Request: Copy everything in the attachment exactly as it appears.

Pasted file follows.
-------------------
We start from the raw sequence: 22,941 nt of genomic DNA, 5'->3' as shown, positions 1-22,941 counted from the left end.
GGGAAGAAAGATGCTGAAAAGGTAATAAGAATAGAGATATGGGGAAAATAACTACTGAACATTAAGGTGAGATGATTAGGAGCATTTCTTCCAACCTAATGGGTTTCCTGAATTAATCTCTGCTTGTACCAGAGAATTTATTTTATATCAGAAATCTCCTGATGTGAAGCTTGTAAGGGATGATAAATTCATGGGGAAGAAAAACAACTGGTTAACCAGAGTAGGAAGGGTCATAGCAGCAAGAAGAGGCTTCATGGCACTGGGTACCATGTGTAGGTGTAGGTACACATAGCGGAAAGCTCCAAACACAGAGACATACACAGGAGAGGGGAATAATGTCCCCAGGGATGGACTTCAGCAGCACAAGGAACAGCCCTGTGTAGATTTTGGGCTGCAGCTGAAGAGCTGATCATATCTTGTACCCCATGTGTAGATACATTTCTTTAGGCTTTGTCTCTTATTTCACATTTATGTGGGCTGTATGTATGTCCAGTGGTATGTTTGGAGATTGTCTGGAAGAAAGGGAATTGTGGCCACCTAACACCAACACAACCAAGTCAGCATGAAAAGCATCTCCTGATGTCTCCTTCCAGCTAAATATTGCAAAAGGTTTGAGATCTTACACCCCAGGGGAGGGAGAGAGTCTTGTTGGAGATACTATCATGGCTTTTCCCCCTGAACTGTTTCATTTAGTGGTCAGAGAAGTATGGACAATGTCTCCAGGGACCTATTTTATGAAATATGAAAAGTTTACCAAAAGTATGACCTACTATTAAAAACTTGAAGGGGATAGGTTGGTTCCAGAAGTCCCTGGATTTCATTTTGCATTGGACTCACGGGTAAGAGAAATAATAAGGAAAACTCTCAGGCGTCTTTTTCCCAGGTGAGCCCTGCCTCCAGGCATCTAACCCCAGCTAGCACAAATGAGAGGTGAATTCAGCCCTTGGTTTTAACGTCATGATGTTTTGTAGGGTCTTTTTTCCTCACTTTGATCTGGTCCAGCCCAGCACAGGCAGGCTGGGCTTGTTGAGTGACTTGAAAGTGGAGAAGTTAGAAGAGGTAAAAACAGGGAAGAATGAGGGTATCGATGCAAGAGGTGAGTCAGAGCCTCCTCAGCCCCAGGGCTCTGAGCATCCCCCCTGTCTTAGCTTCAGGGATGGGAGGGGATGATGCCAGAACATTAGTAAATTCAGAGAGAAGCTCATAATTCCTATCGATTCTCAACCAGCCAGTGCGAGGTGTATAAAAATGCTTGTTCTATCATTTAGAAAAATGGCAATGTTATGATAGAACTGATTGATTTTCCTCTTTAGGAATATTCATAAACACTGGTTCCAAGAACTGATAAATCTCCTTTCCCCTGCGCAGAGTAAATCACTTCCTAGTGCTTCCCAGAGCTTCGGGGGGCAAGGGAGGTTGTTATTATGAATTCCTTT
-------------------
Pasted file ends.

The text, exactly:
We start from the raw sequence: 22,941 nt of genomic DNA, 5'->3' as shown, positions 1-22,941 counted from the left end.
GGGAAGAAAGATGCTGAAAAGGTAATAAGAATAGAGATATGGGGAAAATAACTACTGAACATTAAGGTGAGATGATTAGGAGCATTTCTTCCAACCTAATGGGTTTCCTGAATTAATCTCTGCTTGTACCAGAGAATTTATTTTATATCAGAAATCTCCTGATGTGAAGCTTGTAAGGGATGATAAATTCATGGGGAAGAAAAACAACTGGTTAACCAGAGTAGGAAGGGTCATAGCAGCAAGAAGAGGCTTCATGGCACTGGGTACCATGTGTAGGTGTAGGTACACATAGCGGAAAGCTCCAAACACAGAGACATACACAGGAGAGGGGAATAATGTCCCCAGGGATGGACTTCAGCAGCACAAGGAACAGCCCTGTGTAGATTTTGGGCTGCAGCTGAAGAGCTGATCATATCTTGTACCCCATGTGTAGATACATTTCTTTAGGCTTTGTCTCTTATTTCACATTTATGTGGGCTGTATGTATGTCCAGTGGTATGTTTGGAGATTGTCTGGAAGAAAGGGAATTGTGGCCACCTAACACCAACACAACCAAGTCAGCATGAAAAGCATCTCCTGATGTCTCCTTCCAGCTAAATATTGCAAAAGGTTTGAGATCTTACACCCCAGGGGAGGGAGAGAGTCTTGTTGGAGATACTATCATGGCTTTTCCCCCTGAACTGTTTCATTTAGTGGTCAGAGAAGTATGGACAATGTCTCCAGGGACCTATTTTATGAAATATGAAAAGTTTACCAAAAGTATGACCTACTATTAAAAACTTGAAGGGGATAGGTTGGTTCCAGAAGTCCCTGGATTTCATTTTGCATTGGACTCACGGGTAAGAGAAATAATAAGGAAAACTCTCAGGCGTCTTTTTCCCAGGTGAGCCCTGCCTCCAGGCATCTAACCCCAGCTAGCACAAATGAGAGGTGAATTCAGCCCTTGGTTTTAACGTCATGATGTTTTGTAGGGTCTTTTTTCCTCACTTTGATCTGGTCCAGCCCAGCACAGGCAGGCTGGGCTTGTTGAGTGACTTGAAAGTGGAGAAGTTAGAAGAGGTAAAAACAGGGAAGAATGAGGGTATCGATGCAAGAGGTGAGTCAGAGCCTCCTCAGCCCCAGGGCTCTGAGCATCCCCCCTGTCTTAGCTTCAGGGATGGGAGGGGATGATGCCAGAACATTAGTAAATTCAGAGAGAAGCTCATAATTCCTATCGATTCTCAACCAGCCAGTGCGAGGTGTATAAAAATGCTTGTTCTATCATTTAGAAAAATGGCAATGTTATGATAGAACTGATTGATTTTCCTCTTTAGGAATATTCATAAACACTGGTTCCAAGAACTGATAAATCTCCTTTCCCCTGCGCAGAGTAAATCACTTCCTAGTGCTTCCCAGAGCTTCGGGGGGCAAGGGAGGTTGTTATTATGAATTCCTTT